We enjoyed a nice brunch back at camp, which included eggs and bacon, salad, slaw, BBQ chicken, peas, fruit and cheese, and vegetable pot pie, among a host of dishes. After lunch was the time when they normally anticipated that folks would lay down for a nap, etc., but we really never did that. There was always too much to see and do!! We generally–as I think most people did–took our showers either right before or after lunch. That’s because it was kind of chilly to take a shower first thing in the morning or last thing at night, and in the morning, the water might not be warm anyway, as hot water is heated with solar power most places. We also used the afternoon rest period to lay around a bit, download pictures, make notes for our trip report and generally enjoy the camp, NONE of which we could if we were sleeping! <img src="/forums/images/graemlins/Grin.gif" alt="" />
We then set out for our afternoon game drive, and enjoyed a very full afternoon. We saw a journey of 6 giraffes together, 6 ostriches together, and one of our most exciting moments–HIPPO VS ELEPHANT! We pulled up to this really lovely waterhole, where there was a single (LARGE) hippo ensconced in the center. We had pulled fairly close to the water hole and Thuto had turned the jeep off, as they do when they are at sightings. We took a few pictures of the hippo, when Thuto noticed this big bull elephant coming down to the side of the water hole also to drink. The elephant got a nice long drink, and then proceeded to walk up behind our jeep, to investigate us, I suppose. The problem was that he kept walking! He ended up about 10 feet away from us, and basically blocking our path, unless we put the jeep in reverse. By this time, the hippo was getting kind of boisterous, showed us his teeth,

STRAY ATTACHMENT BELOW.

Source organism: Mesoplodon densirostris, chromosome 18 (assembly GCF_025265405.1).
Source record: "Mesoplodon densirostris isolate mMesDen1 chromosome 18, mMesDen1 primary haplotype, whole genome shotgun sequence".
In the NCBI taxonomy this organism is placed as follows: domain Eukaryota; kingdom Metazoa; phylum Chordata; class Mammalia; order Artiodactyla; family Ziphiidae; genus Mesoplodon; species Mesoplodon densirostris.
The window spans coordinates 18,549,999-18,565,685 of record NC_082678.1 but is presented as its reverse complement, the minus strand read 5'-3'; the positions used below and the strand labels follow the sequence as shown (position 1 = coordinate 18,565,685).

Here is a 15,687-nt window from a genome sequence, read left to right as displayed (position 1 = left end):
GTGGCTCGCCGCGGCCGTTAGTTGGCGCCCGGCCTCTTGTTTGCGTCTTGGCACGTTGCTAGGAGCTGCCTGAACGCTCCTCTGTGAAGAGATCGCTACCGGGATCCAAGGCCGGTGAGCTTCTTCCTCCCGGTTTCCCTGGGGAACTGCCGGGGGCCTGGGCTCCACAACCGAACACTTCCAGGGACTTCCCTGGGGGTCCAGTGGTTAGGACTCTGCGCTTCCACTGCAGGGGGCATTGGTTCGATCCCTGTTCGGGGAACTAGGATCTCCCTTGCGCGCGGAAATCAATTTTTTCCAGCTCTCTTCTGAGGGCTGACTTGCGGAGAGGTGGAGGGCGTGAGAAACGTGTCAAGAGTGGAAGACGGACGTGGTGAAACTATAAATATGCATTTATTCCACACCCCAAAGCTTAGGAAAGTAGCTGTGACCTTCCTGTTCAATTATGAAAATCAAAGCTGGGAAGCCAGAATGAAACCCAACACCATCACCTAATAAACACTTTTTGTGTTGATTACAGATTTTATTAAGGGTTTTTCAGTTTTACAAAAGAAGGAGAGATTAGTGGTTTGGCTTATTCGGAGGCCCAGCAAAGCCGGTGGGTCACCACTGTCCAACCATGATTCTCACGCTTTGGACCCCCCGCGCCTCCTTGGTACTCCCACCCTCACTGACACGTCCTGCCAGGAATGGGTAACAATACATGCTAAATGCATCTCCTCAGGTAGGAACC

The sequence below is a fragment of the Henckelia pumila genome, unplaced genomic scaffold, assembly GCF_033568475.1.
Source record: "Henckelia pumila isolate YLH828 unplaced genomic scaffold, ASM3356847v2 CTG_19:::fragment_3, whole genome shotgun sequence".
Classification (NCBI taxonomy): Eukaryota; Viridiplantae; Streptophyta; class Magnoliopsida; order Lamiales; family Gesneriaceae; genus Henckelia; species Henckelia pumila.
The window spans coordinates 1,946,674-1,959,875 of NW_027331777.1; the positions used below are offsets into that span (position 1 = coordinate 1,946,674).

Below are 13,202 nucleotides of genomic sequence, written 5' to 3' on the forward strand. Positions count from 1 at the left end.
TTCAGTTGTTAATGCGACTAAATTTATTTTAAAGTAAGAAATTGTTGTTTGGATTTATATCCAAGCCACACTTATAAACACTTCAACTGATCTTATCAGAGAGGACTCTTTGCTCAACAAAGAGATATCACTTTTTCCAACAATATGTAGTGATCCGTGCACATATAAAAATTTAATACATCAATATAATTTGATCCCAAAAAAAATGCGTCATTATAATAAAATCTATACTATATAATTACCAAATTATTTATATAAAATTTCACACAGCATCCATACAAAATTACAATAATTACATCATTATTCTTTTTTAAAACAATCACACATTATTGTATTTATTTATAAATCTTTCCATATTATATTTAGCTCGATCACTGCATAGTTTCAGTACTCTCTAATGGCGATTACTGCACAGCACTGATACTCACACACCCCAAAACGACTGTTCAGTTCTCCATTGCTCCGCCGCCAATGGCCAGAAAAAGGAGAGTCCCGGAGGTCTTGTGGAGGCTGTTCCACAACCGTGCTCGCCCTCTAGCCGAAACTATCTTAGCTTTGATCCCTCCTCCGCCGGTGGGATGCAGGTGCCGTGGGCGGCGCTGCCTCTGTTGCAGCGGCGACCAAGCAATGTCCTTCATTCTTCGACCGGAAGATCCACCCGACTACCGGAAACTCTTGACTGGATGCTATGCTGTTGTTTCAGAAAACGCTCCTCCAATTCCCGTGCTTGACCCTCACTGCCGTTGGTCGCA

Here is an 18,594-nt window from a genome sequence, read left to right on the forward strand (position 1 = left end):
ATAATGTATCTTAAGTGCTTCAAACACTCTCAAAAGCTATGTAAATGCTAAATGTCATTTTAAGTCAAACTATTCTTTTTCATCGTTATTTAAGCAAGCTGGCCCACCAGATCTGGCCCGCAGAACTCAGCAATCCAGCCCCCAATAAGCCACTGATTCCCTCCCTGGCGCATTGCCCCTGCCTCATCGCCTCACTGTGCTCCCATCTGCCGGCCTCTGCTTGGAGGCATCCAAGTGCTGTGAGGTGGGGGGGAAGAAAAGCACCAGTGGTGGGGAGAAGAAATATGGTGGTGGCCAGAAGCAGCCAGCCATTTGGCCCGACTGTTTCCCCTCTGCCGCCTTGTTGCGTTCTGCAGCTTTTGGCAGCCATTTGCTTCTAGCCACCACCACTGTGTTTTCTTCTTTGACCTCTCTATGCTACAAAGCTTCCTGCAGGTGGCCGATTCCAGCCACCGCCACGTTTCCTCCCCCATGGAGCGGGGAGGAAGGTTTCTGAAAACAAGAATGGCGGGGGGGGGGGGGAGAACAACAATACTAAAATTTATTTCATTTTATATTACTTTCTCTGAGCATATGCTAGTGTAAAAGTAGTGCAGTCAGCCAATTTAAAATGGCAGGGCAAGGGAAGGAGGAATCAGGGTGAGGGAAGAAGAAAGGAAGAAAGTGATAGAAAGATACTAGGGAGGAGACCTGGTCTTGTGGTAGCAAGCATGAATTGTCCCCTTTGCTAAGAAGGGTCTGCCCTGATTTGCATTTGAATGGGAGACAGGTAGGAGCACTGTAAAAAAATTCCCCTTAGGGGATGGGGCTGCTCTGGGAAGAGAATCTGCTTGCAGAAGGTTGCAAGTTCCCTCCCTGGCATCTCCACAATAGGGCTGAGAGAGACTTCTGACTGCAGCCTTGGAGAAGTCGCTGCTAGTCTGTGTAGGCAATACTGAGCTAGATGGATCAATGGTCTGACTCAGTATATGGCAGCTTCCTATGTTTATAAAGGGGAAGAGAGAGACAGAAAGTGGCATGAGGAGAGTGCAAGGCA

and treated us to a LARGE spray of water!
Meantime, now the elephant is flapping his ears and raising his trunk and starting to get kind of cantankerous himself!
Thuto finally decided we had all had enough fun, and he started the jeep to try to get the ellie to move off, which he didn’t, coming closer instead! <img src="/forums/images/graemlins/Shocked.gif" alt="" /> By this time, I am in need of a change of shorts. Thuto pounded HARD on the side of the jeep, and the elephant gave a couple more harumphs and finally moved off... After we all regained our equilibrium a bit, we all laughed merrily..